Banks as well as other private lenders are constantly looking for new ways to make their products and services more accessible to potential borrowers. This can be seen especially when looking at how easy it is now to get a credit card. The credit rating requirement for it is extremely small and most banks will only require proof of identity, proof of address, and proof of income, as part of the agreement. As a result, anyone who has a stable source of income can get and use a credit card, making them very popular financial tools.
This having been said, as useful as credit cards may seem, they also come with several big disadvantages, especially for individuals who need to use them regularly. Luckily, there are other financial products that give individuals access to large amounts of money, such as lines of credit. So, what is the difference between a credit card and a line of credit?
Differences in Requirements, Terms and Conditions
First of all, it is important to understand that although both of these products give the borrower access to large amounts of money, they are different types of products. Credit cards are designed for the average individual, to give him quick access to additional finances. On the other hand, lines of credit have much higher values than credit cards, as well as lower interest rates. The downside with the latter is that they need to be secured against the borrower’s property.
Furthermore, a mediocre credit score is required to get a credit card, but lines of credit are only approved for individuals who have a good relationship with the lender and also have shown to be able to manage their personal finances without any issues.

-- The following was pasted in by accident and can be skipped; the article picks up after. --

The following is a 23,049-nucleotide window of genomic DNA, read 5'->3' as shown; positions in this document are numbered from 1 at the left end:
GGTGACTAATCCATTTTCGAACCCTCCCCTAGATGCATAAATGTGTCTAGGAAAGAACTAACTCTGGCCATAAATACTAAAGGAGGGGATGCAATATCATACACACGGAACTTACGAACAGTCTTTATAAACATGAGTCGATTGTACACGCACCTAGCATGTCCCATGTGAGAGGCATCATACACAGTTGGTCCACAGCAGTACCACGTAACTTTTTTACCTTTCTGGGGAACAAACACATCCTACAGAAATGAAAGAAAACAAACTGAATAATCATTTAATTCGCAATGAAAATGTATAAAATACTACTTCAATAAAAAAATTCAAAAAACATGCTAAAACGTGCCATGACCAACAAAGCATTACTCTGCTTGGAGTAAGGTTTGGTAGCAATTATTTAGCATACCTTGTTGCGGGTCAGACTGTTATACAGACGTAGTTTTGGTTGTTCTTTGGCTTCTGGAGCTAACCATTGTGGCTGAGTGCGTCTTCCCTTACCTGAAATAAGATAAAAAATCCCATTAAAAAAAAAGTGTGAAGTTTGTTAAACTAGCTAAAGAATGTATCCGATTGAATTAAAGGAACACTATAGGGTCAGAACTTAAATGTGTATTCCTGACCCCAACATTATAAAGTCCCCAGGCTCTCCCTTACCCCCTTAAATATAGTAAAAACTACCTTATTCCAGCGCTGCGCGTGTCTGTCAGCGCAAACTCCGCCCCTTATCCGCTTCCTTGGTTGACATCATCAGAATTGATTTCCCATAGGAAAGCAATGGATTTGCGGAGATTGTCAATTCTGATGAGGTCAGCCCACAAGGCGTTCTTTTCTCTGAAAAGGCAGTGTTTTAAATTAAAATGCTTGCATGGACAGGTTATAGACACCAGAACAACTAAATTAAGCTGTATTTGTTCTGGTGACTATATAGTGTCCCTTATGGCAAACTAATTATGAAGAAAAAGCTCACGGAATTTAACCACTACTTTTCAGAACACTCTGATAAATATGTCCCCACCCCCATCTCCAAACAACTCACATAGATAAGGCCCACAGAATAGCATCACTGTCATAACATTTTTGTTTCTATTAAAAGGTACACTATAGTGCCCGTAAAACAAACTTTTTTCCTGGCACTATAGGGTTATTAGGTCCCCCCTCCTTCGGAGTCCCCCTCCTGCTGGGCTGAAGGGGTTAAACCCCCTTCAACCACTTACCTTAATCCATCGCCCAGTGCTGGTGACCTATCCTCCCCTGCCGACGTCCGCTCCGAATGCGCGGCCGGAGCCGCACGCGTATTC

Differences in Functionality and Ease of Accessible
Credit cards give the borrower quick access to a credit account that can only be accessed using the card itself. However, when it comes to lines of credit, the card is optional. Depending on the terms and conditions, the lender may not even include the possibility of issuing a card to the borrower.
Generally speaking, credit cards can be used to pay for any type of purchases, however, lines of credit may sometimes be more restrictive. In some cases, the borrower may even have to wait for a type of payment to be approved by the bank representative. This process can take up to 24 hours.
It is also worth mentioning that lines of credit, except for personal-use ones, are given out for very specific types of payments. For example, a company may apply for a line of credit that can be used to pay the salaries of its employees. In this case, the money can only be used for this purpose and each withdrawal will have to be approved by the lender.
As far as personal lines of credit are concerned, these are very similar to credit cards, with the exception that they have much lower interest rates.
Differences in Terms of Credit Score Impact
Lastly, credit cards and lines of credit are vastly different in how they affect the borrower’s credit score. Using a credit card too often will have a negative impact on the cardholder’s credit score. However, lines of credit can be used freely without any issues. Withdrawing money from them will not have a negative, however, reaching the end of the agreement without being able to repay the money will drastically lower an individual’s credit score.
As a warning, having a high credit utilisation ratio for either of the two will reduce the borrower’s credit score.